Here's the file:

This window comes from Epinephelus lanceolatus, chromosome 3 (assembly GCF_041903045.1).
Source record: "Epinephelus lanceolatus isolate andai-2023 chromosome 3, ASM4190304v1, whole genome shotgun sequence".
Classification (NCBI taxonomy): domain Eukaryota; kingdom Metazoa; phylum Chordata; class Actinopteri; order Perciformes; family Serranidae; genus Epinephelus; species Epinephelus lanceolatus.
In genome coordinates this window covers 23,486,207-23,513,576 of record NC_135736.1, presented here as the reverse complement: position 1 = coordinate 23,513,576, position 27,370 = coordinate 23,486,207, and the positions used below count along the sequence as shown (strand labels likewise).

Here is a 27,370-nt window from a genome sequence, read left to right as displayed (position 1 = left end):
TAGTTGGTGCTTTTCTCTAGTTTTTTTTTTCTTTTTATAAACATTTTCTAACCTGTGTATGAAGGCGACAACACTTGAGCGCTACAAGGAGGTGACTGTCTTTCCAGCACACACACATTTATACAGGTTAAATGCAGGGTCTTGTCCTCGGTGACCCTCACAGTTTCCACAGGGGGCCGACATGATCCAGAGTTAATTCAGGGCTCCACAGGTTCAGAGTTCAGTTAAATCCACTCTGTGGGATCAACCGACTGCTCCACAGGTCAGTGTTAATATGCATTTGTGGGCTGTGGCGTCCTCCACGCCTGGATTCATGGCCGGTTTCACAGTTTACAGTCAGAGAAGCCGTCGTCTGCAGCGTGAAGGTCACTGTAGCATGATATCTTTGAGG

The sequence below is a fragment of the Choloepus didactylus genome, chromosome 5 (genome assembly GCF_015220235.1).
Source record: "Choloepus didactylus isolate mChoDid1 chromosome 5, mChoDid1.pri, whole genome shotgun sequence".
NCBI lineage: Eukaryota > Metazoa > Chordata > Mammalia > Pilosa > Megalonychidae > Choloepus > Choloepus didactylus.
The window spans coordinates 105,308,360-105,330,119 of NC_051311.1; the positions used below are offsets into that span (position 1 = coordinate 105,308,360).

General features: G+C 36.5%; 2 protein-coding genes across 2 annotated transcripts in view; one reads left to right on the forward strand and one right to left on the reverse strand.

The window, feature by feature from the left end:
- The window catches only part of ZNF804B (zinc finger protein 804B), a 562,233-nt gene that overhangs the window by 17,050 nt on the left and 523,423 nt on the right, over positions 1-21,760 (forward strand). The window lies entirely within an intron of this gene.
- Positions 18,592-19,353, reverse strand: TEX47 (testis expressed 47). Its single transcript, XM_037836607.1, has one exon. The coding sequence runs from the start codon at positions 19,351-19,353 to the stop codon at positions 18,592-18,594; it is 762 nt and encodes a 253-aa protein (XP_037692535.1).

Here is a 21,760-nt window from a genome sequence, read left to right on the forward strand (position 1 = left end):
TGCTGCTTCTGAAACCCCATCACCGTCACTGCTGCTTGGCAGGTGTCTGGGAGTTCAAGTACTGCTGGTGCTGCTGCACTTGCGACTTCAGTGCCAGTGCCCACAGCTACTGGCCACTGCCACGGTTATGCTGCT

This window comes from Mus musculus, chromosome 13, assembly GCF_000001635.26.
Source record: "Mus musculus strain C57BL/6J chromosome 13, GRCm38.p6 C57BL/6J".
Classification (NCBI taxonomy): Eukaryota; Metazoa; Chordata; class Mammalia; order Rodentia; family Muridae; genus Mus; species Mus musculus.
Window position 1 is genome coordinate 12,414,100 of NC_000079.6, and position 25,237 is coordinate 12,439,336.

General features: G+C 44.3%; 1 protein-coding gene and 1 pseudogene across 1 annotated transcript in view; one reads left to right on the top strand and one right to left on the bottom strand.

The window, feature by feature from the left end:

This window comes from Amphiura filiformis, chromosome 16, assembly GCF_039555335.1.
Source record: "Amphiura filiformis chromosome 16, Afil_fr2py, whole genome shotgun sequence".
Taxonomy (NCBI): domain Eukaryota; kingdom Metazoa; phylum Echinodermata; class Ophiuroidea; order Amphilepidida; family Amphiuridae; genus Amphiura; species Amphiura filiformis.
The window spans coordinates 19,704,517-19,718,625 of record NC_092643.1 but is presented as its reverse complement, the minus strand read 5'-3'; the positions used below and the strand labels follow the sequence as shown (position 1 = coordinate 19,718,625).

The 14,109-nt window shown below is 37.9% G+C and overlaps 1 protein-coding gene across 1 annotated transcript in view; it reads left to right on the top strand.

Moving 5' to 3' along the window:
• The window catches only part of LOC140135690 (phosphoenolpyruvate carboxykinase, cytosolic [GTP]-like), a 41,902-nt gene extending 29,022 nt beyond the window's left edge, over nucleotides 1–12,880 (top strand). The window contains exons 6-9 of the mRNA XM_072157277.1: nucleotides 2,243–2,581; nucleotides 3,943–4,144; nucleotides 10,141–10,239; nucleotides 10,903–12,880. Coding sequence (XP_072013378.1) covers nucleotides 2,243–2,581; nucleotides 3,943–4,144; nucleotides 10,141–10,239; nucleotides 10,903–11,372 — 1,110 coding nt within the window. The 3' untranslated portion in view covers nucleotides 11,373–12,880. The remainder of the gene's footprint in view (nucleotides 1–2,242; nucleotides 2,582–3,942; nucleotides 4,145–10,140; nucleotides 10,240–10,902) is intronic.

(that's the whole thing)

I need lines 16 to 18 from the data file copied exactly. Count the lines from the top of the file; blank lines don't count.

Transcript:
TGCTGCTTCTGAAACCCCATCACCGTCACTGCTGCTTGGCAGGTGTCTGGGAGTTCAAGTACTGCTGGTGCTGCTGCACTTGCGACTTCAGTGCCAGTGCCCACAGCTACTGGCCACTGCCACGGTTATGCTGCT

This window comes from Mus musculus, chromosome 13, assembly GCF_000001635.26.
Source record: "Mus musculus strain C57BL/6J chromosome 13, GRCm38.p6 C57BL/6J".